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Bridging the knowledge gap

The inaugural DigiPack congress was intended to build awareness to productivity benefits offered by digital packaging print. Des King reports

Around 400 delegates, including a high proportion of brand owners, attended the first ever DigiPack Congress, in Paris, this October 5-6, to learn how digital solutions from key suppliers (including Adobe, Agfa-Gaevert, Enfocus, Esko-Graphics, HP Indigo, and Kodak Polychrome Graphics) could help re-shape their packaging print strategies.

With most delegates packaging technical specialists rather than marketing and design personnel, the event was inevitably limited to preaching to the converted. In order to bridge the most significant remaining knowledge gap within the supply chain, digital suppliers might do better to extend their message in more overtly commercially attuned and less technical terms directly towards brand owner marketing departments.

No criticism in any way accrues to the conference organizer, Oriex, who produced a very serviceable conference programme, but one that followed a road map already pre-configured by the suppliers themselves.

Common standards

According to Esko-Graphics’ USA vp Simon James, “entering information into a database can result in a 35 per cent failure rate” – a statistic causing suppliers and customers alike to call for greater uniformity. Certified PDF is emerging as the front-runner most likely to succeed.

Primarily led by Enfocus Software, the development of the Ghent PDF Workgroup initiative centred in Belgium is aimed at achieving a reliable basis upon which to incorporate disparate, and often competing, technologies within a reliable open system, and which can be accessed and progressed in real-time.

An early collaborator within the GWG initiative is Nestlé France, which spends over e135M/annum on packaging print. Optimizing on control, quality levels, pre and post-flight, traceability and auto-correction, certified PDF has enabled the brand owner to reduce packaging prod- uction times dramatically across a yearly 3,000 new products, down from 133 days to at best within one working week, said graphics chain manager Christian Blaise.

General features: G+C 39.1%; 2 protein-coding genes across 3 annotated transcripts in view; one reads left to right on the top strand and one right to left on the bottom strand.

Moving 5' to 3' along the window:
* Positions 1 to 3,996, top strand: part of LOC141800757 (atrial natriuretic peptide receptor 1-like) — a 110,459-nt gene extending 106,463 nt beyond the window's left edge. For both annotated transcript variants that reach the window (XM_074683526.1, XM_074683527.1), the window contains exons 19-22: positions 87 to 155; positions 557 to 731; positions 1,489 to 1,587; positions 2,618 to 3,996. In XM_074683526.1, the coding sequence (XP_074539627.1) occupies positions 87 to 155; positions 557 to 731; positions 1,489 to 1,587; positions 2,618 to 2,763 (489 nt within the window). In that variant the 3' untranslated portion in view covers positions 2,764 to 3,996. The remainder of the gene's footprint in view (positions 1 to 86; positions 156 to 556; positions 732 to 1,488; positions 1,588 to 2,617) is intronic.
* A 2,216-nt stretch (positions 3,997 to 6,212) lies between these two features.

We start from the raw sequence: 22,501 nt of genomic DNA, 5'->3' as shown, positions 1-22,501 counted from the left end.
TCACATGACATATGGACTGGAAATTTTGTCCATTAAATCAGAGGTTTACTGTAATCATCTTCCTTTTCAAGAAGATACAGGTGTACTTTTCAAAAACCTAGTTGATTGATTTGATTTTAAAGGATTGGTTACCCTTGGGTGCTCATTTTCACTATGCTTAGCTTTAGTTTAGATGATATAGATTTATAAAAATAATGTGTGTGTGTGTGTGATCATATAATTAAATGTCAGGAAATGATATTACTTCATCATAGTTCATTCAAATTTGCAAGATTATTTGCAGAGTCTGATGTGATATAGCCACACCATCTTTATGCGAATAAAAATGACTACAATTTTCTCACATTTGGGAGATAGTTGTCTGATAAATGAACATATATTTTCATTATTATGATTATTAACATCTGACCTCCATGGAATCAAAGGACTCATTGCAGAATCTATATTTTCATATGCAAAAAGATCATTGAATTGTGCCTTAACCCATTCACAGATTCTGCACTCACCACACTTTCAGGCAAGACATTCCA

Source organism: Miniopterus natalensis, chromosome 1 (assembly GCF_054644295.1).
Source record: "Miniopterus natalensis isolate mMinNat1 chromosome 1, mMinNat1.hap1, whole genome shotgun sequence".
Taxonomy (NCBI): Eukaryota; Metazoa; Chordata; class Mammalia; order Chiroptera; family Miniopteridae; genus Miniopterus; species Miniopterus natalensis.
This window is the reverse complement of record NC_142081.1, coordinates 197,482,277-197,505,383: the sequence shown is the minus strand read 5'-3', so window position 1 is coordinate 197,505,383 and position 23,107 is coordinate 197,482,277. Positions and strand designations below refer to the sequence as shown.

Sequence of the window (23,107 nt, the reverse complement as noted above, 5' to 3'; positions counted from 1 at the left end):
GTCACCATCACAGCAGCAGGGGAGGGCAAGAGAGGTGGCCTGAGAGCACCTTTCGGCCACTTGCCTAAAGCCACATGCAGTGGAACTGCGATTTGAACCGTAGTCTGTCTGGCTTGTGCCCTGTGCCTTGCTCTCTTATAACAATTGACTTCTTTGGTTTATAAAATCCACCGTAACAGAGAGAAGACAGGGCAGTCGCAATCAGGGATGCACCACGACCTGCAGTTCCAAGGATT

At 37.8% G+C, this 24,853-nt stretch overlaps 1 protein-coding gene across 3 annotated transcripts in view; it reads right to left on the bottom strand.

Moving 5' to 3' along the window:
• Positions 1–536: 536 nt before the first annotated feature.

With Enfocus technology now integrated within an expanding range of workflow solutions offered by leading vendors such as Agfa, Creo and EFI, the prepress sector is moving steadily towards achieving a uniform industry standard.

The benefits of a fully functional workflow system capable of guaranteed asset management were further endorsed by USA based Design2-Launch operations vp James Carson, who noted that bringing partners to the asset rather than the converse is the only reliable means of maintaining design integrity.

Esko-Graphics packaging software marketing director Jan De Roeck took the digitized workflow proposition still further in pointing out that with as many as 12 different processes to be successfully managed within the production loop, some steps could ultimately be eliminated: for example, basic packaging design.

Realistic fitness for purpose

DigiPack reflected the growing trend towards a market sensitive relaxation in colour management standards, with both Agfa and KPG acknowledging the need for finished pack reproduction decisions to be made as much on cost as on quality.

“Extensive use of spot colours in packaging can be a significant constraint on cost control,” said Agfa’s packaging business director, Kris Vangeel, not least in terms of shortening run lengths. Launched earlier this year at drupa, Alterno utilizes adjusted IT8.7/3 targets to simulate cost effectively any spot colour with better than acceptable accuracy.

Assuming a folding carton converter processing around 300,000t/year of substrate, Vangeel demonstrated that Alterno’s capability of adding two colours to standardized file making and printing conditions can achieve a 20 per cent reduction on wastage, with annual savings of €3M plus against current material costs.

KPG’s European packaging segment manager, Olivier Michaud, echoed the mood of practical realism. “It’s only worth spending a sensible amount on proof-ing,” he said. “Quality decis-ions increasingly need to be based on cost.”

Industry purists might interpret all of this as a decline in standards. But, according to Kris Vangeel, Agfa’s Alterno solution was developed largely at the instigation of brand owners.

Directly competing outputting technol- ogies took the platform via inkjet through Agfa owned dotrix, and the longer established toner based solutions offered by HP Indigo.

Whilst it’s still early days, inkjet shows every indication of emerging as the prevailing technology. According to dotrix business solutions manager Geert van den Hole, 10 systems are now installed worldwide, one of which at US based converter Rock-Tenn is printing folding cartons and POP display material on the same press.

It was left to HPI’s European industrial products category manager, Christian Ménégon, to drive home the unassailable point that digitization has irrevocably changed the nature of the converting sector. “We’re not talking about print,” he said, “we’re talking about business.”


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